Despite the fact that employers are not vicariously liable for third-party harassment against their employees, they have an established duty of care to do what is reasonable to protect them from such treatment in the course of their employment.
A failure to act upon an employee’s complaint that they have been harassed by a third-party, whether it be a customer, supplier or consultant, will leave the employer exposed to a claim of constructive dismissal if the employee resigns as a consequence, and, if the harassment is linked to a protected characteristic, a claim of unlawful discrimination.
Even if the employee chooses not to resign, it could give rise to long term absence on the grounds of stress and anxiety, which can be costly to manage.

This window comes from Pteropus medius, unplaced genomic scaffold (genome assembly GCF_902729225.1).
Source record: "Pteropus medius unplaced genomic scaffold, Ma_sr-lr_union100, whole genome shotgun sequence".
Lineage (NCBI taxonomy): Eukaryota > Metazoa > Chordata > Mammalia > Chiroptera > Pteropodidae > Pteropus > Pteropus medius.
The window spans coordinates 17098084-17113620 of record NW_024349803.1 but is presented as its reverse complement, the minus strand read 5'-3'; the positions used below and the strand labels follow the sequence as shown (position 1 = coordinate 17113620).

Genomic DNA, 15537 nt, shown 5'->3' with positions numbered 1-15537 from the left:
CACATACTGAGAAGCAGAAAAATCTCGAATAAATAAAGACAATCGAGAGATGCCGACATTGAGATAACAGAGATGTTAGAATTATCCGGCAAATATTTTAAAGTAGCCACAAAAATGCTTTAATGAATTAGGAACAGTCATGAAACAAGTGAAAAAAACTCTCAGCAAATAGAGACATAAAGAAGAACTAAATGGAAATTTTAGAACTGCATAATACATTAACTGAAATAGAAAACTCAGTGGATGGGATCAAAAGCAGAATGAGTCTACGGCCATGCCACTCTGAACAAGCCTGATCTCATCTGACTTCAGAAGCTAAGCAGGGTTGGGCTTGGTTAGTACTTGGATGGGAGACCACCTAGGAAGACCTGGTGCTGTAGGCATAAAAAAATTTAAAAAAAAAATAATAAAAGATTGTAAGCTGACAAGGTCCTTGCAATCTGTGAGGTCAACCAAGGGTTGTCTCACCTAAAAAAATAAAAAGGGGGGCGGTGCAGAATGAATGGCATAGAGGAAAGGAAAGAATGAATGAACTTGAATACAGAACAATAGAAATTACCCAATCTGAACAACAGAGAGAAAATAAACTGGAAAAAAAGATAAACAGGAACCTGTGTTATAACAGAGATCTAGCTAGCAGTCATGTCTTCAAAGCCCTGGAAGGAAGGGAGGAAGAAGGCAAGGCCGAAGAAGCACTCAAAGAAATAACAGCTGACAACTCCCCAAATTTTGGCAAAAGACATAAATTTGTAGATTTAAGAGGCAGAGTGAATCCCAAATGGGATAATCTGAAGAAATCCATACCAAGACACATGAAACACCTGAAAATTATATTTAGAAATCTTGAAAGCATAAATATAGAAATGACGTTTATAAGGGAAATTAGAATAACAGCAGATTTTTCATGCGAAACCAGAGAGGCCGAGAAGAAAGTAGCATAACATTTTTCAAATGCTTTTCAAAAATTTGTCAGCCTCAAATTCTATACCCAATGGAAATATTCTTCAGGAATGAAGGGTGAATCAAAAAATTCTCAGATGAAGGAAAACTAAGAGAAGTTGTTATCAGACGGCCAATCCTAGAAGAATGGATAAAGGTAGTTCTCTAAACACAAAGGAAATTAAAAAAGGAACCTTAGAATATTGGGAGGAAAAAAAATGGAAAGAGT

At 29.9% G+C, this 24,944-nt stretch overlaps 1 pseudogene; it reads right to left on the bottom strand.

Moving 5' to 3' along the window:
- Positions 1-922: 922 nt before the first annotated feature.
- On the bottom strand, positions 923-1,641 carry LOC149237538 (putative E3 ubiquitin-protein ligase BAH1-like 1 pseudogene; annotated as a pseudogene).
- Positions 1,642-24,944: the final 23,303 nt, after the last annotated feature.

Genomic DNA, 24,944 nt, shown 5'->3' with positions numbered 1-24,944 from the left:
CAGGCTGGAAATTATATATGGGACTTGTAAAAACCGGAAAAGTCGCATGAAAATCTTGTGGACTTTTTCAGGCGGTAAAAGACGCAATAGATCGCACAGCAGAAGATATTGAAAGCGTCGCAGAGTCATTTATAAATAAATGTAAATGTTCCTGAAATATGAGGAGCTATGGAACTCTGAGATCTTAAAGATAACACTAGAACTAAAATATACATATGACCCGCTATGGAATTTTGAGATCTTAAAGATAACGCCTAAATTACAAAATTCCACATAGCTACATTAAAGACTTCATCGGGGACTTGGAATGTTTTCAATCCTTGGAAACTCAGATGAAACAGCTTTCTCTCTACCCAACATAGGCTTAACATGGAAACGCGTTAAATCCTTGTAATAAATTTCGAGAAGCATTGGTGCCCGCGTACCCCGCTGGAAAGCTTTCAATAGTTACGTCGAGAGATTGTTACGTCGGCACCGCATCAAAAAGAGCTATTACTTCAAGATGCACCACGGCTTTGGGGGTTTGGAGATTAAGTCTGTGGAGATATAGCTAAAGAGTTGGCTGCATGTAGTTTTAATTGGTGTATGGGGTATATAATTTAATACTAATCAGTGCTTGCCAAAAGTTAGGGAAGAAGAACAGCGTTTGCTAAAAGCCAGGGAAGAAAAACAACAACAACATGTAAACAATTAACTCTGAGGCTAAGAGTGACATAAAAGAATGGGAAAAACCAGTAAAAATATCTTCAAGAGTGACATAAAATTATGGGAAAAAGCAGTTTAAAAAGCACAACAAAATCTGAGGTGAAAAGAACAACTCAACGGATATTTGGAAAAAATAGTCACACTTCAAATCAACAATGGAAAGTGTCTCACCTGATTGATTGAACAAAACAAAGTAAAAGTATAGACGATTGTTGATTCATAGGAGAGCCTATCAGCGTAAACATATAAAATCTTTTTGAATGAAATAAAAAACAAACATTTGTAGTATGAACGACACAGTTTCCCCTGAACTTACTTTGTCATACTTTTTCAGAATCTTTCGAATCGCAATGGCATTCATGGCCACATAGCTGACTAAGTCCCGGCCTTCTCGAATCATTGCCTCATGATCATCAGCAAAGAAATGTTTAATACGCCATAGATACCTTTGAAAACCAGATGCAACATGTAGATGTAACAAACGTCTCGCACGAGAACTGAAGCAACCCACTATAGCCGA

Even setting aside the risks of costly litigation, employers who do not act upon such complaints risk significant reputational damage in the wake of the “Me too” campaign”. Click here for more guidance on how you can avoid this risk.
With more and more victims of harassment speaking publicly about their experiences, doing nothing is simply not an option for employers. To find out more about updating your policies or any other advice, please get in touch on 01942 727 200.